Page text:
As soon as I step off the gondola—using dual stick controls, smooth turning, and visual assists disabled—I’m quite impressed. Firstly, there’s an NPC cluster that’s not exactly a scrum, but certainly a decent, detailed crowd by VR game standards. And secondly, by how I can totally and immediately defy the Next Objective marker to confirm that the “everything is permitted” adage rings true in this AC.
I turn 120 degrees to my right, pick the most unassuming building on the block, and try to monkey up. To my great pleasure, I can not only reach the roof using accurate vertical and horizontal handholds but also crest the summit and be restricted by no Edge of Mission Area bollard. The blinkers appear to be right off.
Cooler yet, holding my Y button shifts me into probably the coolest map system in modern VR memory. I’m now standing at Gulliver scale in a full, real-time 3D diorama of my current position. Kneeling down lets me see NPCs going about their walks, and I can HUD-tag pacing balcony guards that would otherwise lurk unseen. Hell, I can even crane my head to the horizon and sticky-beak into adjacent suburbs to make mental notes on parkour-friendly architecture. I haven’t shanked a single baddie yet, and Nexus is setting my beard on fire already.
When I finish goofing off—after nailing a parkour challenge that lets me hold A + forward to auto-solve low gaps and hurdles—the old AC tropes appear in familiar yet surprising ways. My first task is some ol’ fashioned Follow The Target, a diversion I’ve been done with since, oh, Asassin’s Creed 2 circa 2009. All that being said, the weird magic of VR makes shadowing some goon through a piazza—using social stealth, haystacks, etc.—waaay more edge-of-my-seat than it has any right to be.
When that stalk-fest moves indoors, I get a taste of what I actually hooded up for: killin’. Tailing my mark now involves the tighter corridors of a busy fish market, and it also becomes necessary to secure and clear a slightly higher path riddled with sentries. All told, it’s basic patrol pattern/awareness icon stuff that’s elevated by a wish fulfilment mechanic on par with the lightsabers in Vader Immortal VR.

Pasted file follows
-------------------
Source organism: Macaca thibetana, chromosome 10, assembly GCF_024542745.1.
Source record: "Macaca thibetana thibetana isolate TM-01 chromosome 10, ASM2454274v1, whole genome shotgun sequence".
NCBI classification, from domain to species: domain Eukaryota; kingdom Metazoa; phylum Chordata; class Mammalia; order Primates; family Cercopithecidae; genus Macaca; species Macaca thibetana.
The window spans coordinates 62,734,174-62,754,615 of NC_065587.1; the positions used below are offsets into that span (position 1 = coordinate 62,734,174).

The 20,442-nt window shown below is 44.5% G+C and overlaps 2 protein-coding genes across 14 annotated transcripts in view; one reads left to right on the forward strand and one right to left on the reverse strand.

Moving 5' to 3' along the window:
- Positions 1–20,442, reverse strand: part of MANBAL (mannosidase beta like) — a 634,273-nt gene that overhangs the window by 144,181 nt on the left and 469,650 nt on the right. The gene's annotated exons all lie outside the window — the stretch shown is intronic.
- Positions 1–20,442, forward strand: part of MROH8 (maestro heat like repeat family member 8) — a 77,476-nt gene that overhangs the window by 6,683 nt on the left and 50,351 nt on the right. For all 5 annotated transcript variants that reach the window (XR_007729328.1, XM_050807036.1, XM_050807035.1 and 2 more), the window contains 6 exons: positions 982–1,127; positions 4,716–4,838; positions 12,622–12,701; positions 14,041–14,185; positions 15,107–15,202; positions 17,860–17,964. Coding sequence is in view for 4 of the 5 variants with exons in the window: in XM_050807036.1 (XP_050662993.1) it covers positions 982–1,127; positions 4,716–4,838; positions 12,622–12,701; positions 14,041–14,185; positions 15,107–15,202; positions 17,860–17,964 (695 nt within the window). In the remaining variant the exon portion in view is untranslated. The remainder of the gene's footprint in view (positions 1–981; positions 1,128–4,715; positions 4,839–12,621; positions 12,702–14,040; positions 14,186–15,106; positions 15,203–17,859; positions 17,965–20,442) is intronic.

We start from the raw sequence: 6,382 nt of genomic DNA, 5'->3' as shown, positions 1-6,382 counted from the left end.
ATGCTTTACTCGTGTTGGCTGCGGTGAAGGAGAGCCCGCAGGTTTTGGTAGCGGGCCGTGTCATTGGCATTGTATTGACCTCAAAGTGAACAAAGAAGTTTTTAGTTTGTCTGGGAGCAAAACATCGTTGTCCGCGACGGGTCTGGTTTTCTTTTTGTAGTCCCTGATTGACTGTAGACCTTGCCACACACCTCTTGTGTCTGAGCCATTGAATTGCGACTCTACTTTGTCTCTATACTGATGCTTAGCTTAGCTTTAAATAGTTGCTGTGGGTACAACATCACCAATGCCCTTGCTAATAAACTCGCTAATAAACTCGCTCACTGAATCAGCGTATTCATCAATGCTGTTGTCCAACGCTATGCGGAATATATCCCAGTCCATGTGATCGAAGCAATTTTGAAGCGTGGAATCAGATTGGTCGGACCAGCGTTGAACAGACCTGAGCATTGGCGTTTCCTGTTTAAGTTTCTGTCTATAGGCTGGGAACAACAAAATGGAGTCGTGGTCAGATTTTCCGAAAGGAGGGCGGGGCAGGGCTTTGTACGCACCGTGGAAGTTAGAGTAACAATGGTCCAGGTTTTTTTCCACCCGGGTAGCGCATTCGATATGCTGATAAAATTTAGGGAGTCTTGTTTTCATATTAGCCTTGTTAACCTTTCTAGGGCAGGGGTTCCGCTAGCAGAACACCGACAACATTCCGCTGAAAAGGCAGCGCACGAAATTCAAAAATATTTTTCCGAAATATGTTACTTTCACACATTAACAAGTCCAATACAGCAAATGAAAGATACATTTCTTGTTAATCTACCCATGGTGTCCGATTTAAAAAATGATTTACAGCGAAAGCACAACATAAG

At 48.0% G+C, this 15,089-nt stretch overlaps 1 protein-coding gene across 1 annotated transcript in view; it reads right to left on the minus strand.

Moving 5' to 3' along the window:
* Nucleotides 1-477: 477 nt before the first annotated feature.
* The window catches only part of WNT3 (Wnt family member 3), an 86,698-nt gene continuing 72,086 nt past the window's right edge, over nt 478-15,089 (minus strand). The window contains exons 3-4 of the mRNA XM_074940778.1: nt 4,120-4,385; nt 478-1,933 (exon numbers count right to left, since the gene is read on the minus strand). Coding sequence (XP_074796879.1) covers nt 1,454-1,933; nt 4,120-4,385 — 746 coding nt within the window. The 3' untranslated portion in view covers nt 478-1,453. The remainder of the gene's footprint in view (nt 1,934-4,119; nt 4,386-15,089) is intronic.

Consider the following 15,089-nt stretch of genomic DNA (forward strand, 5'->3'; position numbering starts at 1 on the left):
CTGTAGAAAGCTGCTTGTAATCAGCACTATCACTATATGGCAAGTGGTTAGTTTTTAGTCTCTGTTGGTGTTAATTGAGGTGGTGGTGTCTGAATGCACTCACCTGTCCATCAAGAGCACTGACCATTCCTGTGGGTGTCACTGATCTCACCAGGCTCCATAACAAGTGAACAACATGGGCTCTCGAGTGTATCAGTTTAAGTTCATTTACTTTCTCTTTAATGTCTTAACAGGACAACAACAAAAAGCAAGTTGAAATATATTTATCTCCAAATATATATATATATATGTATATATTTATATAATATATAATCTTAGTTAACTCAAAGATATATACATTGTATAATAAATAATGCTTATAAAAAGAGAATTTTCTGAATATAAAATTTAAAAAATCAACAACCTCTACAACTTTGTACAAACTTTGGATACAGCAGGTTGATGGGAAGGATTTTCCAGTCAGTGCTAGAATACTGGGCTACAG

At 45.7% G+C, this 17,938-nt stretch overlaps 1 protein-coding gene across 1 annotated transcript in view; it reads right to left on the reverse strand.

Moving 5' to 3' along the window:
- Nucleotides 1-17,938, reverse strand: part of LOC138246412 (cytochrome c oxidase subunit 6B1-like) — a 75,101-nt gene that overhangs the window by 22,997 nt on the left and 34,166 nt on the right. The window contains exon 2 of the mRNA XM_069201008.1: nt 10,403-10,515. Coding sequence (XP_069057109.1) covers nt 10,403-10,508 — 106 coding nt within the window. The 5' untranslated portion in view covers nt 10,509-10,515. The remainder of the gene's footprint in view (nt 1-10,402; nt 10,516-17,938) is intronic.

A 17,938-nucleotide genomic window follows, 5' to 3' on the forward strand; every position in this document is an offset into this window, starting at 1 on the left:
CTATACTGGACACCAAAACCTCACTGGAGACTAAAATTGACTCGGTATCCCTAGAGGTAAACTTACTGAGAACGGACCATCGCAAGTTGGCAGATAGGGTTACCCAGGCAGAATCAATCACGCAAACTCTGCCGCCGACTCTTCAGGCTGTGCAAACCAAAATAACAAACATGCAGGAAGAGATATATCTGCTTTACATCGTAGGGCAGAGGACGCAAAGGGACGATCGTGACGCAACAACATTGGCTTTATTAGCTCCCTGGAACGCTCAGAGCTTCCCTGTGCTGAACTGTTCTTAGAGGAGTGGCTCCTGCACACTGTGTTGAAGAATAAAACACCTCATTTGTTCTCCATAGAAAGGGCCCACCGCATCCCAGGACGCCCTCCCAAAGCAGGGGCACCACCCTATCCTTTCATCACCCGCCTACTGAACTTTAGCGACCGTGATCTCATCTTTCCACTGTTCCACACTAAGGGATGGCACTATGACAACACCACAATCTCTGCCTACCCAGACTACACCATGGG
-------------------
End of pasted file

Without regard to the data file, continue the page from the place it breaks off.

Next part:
Again, I’m not sure what the following says about me as a person. But if you let me hold a trigger, physically flick my wrist to unleash a hidden blade, and permit me to install blowholes in reprehensible Renaissance villains, I can happily do that all day.
If you then give me the option to do this with another hidden blade on my other mitt, as Nexus does, well then, that’s my week sorted.
Assassins Creed Nexus VR
After culling Rizzo’s workforce considerably, I slink into a backstage area that demands a bit of lateral thinking. Low-level guards here may be distracted with chucked objects or shived outright, but a key carrying mid-boss and a nearby chest must be finessed by smarter means. I find a rabbit warren that puts the key within reach, but I’m also told we can try to manhandle (read mini-game) our way into the chest.
Pickpocketing is done simply by sneaking up and yoinking the key off a belt, though only if your mark is stationary (reinforced by a UI element). Alternatively, chest finagling requires both hands, both triggers, and a sort of ring system of lock tumblers. Oh, and it’s done in real-time. No pressure.